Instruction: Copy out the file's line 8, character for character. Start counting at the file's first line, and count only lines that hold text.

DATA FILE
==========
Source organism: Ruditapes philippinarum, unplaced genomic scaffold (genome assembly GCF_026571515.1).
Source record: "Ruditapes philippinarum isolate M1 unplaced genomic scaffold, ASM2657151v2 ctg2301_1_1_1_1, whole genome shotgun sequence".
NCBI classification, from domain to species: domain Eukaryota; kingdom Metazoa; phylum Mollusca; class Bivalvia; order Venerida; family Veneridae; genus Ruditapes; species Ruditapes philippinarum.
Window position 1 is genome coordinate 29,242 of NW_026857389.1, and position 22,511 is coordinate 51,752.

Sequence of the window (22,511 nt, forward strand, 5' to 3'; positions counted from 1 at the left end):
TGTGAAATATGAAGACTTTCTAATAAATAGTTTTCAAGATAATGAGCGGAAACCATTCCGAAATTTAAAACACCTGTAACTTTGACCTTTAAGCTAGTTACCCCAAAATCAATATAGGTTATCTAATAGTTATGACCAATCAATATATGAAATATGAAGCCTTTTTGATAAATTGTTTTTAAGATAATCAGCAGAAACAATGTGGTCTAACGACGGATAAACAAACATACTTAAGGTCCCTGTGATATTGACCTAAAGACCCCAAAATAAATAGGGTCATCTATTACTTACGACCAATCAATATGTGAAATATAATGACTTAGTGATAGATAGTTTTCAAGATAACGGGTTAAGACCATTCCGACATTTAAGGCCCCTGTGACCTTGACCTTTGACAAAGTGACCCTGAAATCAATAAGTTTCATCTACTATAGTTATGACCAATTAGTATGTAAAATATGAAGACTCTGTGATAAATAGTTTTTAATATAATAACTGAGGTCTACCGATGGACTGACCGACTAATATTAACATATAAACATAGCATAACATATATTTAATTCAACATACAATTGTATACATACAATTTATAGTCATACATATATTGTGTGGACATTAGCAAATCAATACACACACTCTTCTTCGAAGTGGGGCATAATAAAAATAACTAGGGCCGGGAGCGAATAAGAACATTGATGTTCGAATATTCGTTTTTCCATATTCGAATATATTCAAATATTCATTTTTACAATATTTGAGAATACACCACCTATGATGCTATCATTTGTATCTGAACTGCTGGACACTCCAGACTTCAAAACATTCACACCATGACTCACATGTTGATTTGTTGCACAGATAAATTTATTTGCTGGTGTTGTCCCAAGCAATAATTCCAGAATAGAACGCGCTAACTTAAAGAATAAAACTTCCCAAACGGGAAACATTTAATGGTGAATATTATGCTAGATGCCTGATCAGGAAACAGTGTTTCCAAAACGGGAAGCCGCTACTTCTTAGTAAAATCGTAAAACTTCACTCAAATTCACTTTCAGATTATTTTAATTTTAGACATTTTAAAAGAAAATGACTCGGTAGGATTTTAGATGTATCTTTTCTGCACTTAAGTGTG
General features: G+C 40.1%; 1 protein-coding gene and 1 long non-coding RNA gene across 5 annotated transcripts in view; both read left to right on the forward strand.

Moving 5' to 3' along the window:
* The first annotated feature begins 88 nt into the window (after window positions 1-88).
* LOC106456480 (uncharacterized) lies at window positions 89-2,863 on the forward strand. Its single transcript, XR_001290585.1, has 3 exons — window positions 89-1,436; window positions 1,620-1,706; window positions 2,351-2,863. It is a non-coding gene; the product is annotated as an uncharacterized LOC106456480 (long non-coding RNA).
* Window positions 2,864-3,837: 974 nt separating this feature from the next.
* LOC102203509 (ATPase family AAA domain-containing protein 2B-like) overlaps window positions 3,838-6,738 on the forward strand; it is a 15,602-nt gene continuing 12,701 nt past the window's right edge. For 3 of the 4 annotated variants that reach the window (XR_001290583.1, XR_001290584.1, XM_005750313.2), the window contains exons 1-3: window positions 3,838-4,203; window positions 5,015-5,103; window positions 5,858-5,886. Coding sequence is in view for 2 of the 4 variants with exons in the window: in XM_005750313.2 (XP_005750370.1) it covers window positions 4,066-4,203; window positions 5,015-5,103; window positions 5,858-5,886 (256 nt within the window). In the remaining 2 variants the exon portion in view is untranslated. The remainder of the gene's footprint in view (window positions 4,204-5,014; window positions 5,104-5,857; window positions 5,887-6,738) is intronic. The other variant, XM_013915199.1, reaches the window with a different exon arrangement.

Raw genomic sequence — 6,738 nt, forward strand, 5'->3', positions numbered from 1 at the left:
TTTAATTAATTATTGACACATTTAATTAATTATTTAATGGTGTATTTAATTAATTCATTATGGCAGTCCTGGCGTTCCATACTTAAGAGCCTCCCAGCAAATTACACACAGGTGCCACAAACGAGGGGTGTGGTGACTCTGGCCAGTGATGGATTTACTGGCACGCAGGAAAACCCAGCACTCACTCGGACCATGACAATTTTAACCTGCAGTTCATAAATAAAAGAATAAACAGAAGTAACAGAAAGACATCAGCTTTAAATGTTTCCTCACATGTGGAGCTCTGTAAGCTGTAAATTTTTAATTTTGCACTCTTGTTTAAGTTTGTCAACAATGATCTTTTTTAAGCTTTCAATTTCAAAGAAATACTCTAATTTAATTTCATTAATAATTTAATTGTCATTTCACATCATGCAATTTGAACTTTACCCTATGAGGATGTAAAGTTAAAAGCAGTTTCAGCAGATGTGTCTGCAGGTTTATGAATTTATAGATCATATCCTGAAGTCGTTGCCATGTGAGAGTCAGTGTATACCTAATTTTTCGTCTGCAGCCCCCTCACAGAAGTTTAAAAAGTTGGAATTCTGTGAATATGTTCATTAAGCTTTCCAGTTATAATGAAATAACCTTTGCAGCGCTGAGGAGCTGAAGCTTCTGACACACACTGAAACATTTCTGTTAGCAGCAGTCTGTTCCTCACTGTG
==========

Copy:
Moving 5' to 3' along the window: